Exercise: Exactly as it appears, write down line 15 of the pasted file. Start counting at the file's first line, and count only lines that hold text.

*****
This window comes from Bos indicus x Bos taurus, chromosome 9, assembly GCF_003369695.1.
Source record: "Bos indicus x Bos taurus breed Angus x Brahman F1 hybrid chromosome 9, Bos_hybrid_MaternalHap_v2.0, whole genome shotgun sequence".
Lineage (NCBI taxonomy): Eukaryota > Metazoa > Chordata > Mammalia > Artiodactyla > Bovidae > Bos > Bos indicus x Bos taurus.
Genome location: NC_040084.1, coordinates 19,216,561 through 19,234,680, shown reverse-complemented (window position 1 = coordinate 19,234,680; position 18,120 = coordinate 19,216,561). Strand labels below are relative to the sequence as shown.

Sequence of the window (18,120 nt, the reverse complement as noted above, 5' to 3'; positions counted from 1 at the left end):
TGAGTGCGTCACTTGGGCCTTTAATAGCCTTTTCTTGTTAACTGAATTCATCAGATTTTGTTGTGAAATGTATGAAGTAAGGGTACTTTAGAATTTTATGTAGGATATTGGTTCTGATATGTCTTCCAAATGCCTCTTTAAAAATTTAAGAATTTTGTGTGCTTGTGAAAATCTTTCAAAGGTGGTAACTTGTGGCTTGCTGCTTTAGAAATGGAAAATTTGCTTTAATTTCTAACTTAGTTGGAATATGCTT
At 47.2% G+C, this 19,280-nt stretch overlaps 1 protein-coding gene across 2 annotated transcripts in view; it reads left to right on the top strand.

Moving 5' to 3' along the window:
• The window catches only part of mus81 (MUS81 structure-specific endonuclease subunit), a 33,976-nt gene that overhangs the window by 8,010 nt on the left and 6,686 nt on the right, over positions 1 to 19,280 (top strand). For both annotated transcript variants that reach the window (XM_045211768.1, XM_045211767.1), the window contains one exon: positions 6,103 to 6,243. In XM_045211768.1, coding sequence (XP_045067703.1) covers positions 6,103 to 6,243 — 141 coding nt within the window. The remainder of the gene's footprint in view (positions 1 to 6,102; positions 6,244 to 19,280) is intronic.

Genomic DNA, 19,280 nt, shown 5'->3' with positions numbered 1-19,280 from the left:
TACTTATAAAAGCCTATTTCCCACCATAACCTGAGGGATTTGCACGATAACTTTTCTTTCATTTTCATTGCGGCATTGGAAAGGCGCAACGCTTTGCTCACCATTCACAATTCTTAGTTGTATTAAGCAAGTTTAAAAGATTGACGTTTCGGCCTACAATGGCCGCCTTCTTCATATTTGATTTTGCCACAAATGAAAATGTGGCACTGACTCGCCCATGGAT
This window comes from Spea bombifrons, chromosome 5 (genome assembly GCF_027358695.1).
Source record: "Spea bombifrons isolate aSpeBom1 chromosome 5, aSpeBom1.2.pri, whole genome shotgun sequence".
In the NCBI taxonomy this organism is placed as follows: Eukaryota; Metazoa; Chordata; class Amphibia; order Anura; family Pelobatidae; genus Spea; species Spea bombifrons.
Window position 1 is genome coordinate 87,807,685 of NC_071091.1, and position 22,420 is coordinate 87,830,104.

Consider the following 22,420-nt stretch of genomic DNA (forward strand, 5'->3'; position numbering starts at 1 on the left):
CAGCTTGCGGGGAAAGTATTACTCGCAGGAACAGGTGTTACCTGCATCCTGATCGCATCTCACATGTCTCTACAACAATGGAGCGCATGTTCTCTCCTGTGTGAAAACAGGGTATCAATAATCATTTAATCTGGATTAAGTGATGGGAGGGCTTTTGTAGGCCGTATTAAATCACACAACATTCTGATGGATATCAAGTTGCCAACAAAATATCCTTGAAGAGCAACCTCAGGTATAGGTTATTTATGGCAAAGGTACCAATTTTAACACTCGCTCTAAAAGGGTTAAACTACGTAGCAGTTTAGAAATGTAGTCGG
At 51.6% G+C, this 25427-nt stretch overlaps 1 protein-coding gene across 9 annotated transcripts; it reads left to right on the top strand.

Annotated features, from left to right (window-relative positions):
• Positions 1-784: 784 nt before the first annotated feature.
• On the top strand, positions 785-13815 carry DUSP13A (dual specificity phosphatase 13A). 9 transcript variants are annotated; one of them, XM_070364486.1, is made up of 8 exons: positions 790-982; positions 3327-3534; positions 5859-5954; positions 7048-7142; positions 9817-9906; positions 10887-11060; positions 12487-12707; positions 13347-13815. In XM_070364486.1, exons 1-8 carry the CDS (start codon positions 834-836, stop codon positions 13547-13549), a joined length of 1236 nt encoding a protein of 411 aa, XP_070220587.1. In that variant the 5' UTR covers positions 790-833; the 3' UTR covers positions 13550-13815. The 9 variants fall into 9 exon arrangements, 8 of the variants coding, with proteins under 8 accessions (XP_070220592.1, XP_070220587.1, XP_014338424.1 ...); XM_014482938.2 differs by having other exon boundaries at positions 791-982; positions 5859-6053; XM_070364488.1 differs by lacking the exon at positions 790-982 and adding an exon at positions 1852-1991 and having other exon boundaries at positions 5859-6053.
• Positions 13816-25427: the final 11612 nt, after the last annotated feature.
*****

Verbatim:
Window position 1 is genome coordinate 87,807,685 of NC_071091.1, and position 22,420 is coordinate 87,830,104.